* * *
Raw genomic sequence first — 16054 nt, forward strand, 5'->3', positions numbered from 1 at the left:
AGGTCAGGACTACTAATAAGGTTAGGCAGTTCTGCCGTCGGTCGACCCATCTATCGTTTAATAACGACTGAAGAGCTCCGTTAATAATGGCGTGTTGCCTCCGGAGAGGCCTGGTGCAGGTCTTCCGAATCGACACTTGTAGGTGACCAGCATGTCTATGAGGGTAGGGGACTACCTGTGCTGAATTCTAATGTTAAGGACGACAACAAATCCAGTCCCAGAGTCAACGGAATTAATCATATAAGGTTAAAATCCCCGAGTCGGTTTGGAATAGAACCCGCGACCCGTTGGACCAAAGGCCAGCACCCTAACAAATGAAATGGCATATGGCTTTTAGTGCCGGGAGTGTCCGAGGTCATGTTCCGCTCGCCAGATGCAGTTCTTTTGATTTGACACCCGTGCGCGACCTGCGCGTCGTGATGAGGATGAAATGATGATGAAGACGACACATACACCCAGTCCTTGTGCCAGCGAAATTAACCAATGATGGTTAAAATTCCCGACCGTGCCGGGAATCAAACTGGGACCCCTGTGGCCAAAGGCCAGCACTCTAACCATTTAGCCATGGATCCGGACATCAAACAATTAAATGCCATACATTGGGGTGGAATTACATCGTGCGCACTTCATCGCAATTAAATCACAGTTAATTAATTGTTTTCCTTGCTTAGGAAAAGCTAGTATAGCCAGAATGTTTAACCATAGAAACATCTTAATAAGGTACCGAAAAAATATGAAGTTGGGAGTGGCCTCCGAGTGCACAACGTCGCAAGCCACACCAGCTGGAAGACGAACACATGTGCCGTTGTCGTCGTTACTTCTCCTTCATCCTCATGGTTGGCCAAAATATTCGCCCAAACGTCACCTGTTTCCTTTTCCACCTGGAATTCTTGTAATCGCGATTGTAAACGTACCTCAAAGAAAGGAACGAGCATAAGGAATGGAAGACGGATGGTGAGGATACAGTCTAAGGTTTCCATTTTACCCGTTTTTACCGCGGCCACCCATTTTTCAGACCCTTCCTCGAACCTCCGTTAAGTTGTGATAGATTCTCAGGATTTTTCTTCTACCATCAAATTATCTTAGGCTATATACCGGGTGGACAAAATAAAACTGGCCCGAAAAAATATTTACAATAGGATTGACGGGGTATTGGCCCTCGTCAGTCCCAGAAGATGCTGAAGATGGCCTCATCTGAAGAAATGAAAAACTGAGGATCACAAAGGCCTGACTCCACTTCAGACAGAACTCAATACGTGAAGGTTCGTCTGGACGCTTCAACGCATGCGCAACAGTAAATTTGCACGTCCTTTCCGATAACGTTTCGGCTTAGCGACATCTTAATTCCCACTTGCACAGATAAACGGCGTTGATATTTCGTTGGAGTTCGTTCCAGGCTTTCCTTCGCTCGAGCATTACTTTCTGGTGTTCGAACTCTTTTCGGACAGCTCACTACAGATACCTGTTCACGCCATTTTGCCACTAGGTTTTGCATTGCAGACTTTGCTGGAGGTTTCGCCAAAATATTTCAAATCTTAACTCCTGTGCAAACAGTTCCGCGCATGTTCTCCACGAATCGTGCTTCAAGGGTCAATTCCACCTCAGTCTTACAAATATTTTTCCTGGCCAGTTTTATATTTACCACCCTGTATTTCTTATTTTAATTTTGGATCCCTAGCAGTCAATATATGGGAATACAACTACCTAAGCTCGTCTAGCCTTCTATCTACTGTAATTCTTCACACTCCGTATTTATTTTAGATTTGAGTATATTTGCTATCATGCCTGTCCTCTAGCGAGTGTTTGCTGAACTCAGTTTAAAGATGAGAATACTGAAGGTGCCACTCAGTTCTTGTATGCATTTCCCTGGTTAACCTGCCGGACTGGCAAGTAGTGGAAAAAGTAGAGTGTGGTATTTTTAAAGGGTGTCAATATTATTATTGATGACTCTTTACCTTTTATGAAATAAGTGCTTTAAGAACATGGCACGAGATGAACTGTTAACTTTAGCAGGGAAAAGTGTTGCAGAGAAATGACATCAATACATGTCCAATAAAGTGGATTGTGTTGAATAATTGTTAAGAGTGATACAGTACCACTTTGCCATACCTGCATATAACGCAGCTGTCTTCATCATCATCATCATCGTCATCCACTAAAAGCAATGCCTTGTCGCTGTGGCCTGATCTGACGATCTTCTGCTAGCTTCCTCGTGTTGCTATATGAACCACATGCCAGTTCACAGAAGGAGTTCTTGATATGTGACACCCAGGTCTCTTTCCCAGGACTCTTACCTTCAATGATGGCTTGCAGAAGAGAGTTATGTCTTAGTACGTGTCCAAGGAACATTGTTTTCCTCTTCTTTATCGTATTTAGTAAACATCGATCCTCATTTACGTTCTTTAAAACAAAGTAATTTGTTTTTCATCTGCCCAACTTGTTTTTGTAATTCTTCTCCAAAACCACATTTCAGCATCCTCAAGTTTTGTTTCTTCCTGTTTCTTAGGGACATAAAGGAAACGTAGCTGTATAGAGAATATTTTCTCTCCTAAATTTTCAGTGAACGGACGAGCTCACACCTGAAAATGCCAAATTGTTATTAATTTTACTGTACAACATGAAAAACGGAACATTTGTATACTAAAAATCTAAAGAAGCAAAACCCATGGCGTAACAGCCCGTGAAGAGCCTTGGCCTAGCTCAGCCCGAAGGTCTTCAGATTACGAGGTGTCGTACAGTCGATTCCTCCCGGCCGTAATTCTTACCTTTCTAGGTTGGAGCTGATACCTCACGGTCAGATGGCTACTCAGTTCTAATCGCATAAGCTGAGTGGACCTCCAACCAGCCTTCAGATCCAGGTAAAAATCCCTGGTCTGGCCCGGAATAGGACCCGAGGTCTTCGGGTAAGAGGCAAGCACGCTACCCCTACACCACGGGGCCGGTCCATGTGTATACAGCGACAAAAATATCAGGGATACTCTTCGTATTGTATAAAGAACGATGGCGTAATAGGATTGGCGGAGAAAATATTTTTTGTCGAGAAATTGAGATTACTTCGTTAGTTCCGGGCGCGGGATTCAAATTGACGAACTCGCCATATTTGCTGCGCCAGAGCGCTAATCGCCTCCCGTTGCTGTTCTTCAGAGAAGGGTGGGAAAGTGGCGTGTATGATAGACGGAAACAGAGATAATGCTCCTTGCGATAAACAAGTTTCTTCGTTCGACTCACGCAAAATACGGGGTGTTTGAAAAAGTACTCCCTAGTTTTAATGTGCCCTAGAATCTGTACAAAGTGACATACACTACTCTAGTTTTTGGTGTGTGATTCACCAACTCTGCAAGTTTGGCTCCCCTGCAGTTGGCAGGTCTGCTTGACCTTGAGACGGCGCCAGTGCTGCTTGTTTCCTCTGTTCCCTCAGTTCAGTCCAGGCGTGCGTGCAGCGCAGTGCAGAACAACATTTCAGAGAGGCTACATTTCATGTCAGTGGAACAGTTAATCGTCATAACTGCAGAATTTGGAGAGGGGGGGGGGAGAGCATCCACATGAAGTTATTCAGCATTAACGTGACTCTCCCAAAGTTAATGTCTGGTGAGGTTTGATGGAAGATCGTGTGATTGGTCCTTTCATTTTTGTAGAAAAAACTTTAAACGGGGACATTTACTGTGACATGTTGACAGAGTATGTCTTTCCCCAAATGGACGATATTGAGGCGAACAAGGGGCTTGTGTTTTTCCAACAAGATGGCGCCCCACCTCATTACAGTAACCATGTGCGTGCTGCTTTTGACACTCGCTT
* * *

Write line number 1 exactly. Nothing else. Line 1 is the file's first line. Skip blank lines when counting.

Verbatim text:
Raw genomic sequence first — 16054 nt, forward strand, 5'->3', positions numbered from 1 at the left: